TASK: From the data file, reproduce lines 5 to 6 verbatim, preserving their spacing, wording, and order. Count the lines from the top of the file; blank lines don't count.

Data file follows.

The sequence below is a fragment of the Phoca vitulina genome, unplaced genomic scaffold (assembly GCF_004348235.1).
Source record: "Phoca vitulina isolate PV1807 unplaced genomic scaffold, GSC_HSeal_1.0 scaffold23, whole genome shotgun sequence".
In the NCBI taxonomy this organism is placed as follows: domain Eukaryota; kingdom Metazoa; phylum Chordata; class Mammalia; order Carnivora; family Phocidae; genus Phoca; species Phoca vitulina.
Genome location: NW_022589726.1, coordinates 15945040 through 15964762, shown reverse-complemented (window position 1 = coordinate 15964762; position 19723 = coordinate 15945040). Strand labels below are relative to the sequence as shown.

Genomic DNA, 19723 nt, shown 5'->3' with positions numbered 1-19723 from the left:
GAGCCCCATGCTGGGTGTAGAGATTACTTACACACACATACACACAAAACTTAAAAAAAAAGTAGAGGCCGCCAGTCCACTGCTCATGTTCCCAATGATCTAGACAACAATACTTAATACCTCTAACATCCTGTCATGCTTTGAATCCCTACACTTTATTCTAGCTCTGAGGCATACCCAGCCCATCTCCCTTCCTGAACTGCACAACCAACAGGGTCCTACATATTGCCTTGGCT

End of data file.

Genomic DNA, 19723 nt, shown 5'->3' with positions numbered 1-19723 from the left:
GAGCCCCATGCTGGGTGTAGAGATTACTTACACACACATACACACAAAACTTAAAAAAAAAGTAGAGGCCGCCAGTCCACTGCTCATGTTCCCAATGATCTAGACAACAATACTTAATACCTCTAACATCCTGTCATGCTTTGAATCCCTACACTTTATTCTAGCTCTGAGGCATACCCAGCCCATCTCCCTTCCTGAACTGCACAACCAACAGGGTCCTACATATTGCCTTGGCT